Ancient Greek cosmology postulated Earth as the static centre of a Universe rotating around it, citing as evidence, the fact that the stars appear to move around the skies. This model held true from the time of Homer and Hesiod, through Aristotle, right into the 17th Century when Galileo and the invention of the telescope helped prove definitively that this was not the case.
Philolaus (500BC) and Copernicus (AD1543) had both previously introduced alternative systems which require the Earth to be in motion but, at the time, neither was accepted as true. Copernicus had suggested that the Earth rotates in an eastwards direction while simultaneously orbiting the Sun. However, it was believed at the time, that the Earth could not be rotating; otherwise an object dropped from a tower would land to the west of the tower, in accordance with Aristotelian laws of motion.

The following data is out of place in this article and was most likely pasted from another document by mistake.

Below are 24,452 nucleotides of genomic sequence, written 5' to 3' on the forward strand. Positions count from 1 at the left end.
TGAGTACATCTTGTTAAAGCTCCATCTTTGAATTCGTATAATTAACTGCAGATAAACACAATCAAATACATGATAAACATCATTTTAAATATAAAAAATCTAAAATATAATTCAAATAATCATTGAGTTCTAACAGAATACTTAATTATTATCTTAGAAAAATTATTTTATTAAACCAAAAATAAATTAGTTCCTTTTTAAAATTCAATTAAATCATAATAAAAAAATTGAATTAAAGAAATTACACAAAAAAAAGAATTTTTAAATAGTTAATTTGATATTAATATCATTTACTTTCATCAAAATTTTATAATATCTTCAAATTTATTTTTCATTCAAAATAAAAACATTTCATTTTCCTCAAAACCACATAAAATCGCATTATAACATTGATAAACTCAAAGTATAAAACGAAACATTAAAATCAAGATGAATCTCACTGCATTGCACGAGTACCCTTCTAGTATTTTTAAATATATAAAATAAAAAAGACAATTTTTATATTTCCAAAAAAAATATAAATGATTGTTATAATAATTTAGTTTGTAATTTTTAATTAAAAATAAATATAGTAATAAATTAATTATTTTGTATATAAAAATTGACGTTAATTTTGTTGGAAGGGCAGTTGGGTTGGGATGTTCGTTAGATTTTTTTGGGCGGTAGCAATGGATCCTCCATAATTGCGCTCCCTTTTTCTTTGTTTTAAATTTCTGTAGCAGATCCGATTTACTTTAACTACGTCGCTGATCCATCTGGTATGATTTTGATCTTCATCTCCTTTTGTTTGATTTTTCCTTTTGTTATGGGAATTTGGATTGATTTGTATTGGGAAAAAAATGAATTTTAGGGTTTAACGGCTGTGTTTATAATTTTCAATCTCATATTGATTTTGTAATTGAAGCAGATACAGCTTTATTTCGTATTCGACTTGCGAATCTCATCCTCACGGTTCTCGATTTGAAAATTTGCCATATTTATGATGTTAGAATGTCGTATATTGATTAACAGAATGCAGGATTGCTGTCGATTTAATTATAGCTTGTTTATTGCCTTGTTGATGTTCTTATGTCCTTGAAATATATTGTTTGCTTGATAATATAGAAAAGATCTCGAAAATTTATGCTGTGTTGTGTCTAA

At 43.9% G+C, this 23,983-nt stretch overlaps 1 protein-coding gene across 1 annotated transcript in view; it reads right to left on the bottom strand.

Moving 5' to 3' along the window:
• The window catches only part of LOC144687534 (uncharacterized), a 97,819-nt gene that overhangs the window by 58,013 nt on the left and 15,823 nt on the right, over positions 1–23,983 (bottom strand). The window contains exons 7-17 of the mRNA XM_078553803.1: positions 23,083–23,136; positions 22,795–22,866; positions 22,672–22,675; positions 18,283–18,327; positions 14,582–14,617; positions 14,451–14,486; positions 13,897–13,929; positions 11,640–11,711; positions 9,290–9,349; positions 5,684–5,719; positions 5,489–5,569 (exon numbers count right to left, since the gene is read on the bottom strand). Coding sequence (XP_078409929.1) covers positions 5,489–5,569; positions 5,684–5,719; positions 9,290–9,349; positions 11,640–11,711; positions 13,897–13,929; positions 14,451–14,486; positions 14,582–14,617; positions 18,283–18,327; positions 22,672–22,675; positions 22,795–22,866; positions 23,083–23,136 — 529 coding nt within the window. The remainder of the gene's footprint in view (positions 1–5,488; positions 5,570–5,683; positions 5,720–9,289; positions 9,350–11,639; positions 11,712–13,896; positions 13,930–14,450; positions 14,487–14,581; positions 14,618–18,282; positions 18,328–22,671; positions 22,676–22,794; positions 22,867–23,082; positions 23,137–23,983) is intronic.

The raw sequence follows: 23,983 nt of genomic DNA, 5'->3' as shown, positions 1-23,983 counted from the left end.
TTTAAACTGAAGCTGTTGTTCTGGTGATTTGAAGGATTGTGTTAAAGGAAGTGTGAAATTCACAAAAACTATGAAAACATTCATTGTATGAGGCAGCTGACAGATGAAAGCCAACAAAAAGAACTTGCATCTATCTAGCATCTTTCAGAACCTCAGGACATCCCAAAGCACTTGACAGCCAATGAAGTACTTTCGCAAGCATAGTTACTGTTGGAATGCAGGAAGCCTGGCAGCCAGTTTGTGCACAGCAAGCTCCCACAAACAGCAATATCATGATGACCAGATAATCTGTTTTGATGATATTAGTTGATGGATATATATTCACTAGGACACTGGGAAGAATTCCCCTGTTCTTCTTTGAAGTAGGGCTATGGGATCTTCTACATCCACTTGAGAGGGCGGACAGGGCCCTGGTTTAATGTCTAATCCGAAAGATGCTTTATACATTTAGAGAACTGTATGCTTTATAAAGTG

It was not until Foucault's pendulum experiment in 1851 that the incontrovertible proof of the rotation of the Earth was obtained.
In this experiment a 28kg spherical mass was suspended on a long wire from the ceiling of the Pantheon in Paris. The pendulum was set in motion swinging in one particular direction. A magnetic device centred in the floor beneath it acts upon a cylinder inside the spherical mass, assuring continual motion (it compensates for friction and air resistance thus allowing perfect manifestation of the law of the pendulum).
If we imagine that the tip of the pendulum traced a path in a layer of damp sand on the floor of the Pantheon, we may fall victim to the illusion
that the Pendulum's plane of oscillation has moved full circle... in thirty two hours, describing an ellipse that rotates around its centre at a speed proportionate to the
sine of its latitude
(Umberto Eco, Foucault's...